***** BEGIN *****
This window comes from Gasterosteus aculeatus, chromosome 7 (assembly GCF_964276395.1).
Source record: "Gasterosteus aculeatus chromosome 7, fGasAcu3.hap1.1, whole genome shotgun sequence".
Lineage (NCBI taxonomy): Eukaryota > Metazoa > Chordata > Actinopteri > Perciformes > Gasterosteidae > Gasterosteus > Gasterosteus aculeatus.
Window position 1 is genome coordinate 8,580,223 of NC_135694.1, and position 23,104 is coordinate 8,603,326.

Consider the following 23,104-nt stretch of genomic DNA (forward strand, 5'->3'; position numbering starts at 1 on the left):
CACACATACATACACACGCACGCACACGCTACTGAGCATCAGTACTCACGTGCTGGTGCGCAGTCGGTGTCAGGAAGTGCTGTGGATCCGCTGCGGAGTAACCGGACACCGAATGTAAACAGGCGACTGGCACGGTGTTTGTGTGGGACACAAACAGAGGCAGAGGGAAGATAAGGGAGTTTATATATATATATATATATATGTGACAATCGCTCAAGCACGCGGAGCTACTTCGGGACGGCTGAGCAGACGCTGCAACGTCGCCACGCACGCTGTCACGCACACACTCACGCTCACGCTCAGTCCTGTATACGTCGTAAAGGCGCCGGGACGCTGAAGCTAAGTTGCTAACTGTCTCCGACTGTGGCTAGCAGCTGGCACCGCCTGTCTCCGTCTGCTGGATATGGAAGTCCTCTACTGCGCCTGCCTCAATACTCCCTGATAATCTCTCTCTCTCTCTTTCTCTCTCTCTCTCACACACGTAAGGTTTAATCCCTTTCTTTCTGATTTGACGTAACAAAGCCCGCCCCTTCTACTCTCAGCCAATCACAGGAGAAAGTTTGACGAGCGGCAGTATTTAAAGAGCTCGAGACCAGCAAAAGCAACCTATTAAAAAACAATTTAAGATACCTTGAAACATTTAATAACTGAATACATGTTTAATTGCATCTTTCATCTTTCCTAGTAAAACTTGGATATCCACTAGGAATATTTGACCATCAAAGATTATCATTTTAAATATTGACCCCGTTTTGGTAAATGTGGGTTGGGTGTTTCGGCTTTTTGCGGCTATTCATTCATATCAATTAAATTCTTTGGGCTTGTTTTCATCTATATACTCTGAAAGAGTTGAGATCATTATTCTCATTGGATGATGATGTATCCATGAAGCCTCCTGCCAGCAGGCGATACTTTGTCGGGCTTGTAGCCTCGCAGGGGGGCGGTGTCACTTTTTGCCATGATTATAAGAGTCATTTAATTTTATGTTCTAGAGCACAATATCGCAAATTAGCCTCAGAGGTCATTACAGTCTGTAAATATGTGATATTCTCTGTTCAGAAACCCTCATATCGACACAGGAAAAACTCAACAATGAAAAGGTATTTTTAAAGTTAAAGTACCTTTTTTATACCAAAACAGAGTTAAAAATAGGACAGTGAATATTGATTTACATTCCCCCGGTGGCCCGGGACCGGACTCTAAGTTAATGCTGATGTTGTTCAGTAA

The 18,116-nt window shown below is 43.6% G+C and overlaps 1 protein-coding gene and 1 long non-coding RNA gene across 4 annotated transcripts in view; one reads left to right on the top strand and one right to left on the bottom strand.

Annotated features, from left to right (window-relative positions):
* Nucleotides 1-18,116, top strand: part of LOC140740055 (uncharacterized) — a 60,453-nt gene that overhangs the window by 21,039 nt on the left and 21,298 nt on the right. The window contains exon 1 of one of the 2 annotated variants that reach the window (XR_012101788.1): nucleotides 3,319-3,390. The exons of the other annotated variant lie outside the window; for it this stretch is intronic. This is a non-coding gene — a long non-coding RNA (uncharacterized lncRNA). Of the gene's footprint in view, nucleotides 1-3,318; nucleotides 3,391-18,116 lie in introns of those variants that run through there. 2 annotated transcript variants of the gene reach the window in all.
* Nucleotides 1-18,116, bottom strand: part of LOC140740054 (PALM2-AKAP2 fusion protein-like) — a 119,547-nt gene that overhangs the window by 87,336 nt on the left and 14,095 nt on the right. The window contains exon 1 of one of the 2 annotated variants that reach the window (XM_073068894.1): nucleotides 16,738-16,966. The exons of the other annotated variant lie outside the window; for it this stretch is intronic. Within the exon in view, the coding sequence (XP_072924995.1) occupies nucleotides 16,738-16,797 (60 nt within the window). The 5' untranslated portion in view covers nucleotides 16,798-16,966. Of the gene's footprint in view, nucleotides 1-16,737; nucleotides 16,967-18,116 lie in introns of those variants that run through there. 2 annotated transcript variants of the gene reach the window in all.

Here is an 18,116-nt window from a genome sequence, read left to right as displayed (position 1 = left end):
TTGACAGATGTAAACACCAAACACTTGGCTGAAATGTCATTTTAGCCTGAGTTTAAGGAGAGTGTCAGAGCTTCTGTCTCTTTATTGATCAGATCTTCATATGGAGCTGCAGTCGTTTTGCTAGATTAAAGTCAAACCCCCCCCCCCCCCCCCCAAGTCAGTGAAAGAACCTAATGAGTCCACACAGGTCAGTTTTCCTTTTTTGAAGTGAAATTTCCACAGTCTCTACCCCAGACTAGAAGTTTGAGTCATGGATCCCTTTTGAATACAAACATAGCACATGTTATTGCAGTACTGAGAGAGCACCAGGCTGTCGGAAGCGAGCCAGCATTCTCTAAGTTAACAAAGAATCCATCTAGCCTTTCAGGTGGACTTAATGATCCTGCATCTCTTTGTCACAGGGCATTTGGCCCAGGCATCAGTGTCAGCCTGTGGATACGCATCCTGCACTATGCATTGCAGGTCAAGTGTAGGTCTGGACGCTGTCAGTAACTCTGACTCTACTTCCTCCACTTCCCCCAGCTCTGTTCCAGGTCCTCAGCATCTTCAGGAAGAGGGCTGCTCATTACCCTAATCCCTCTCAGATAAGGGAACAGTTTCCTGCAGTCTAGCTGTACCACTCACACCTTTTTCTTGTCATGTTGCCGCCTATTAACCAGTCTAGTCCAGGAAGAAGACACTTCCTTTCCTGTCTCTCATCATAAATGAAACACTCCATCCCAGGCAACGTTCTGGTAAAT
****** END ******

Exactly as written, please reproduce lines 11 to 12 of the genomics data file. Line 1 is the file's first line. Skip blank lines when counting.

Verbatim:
Here is an 18,116-nt window from a genome sequence, read left to right as displayed (position 1 = left end):
TTGACAGATGTAAACACCAAACACTTGGCTGAAATGTCATTTTAGCCTGAGTTTAAGGAGAGTGTCAGAGCTTCTGTCTCTTTATTGATCAGATCTTCATATGGAGCTGCAGTCGTTTTGCTAGATTAAAGTCAAACCCCCCCCCCCCCCCCCCAAGTCAGTGAAAGAACCTAATGAGTCCACACAGGTCAGTTTTCCTTTTTTGAAGTGAAATTTCCACAGTCTCTACCCCAGACTAGAAGTTTGAGTCATGGATCCCTTTTGAATACAAACATAGCACATGTTATTGCAGTACTGAGAGAGCACCAGGCTGTCGGAAGCGAGCCAGCATTCTCTAAGTTAACAAAGAATCCATCTAGCCTTTCAGGTGGACTTAATGATCCTGCATCTCTTTGTCACAGGGCATTTGGCCCAGGCATCAGTGTCAGCCTGTGGATACGCATCCTGCACTATGCATTGCAGGTCAAGTGTAGGTCTGGACGCTGTCAGTAACTCTGACTCTACTTCCTCCACTTCCCCCAGCTCTGTTCCAGGTCCTCAGCATCTTCAGGAAGAGGGCTGCTCATTACCCTAATCCCTCTCAGATAAGGGAACAGTTTCCTGCAGTCTAGCTGTACCACTCACACCTTTTTCTTGTCATGTTGCCGCCTATTAACCAGTCTAGTCCAGGAAGAAGACACTTCCTTTCCTGTCTCTCATCATAAATGAAACACTCCATCCCAGGCAACGTTCTGGTAAAT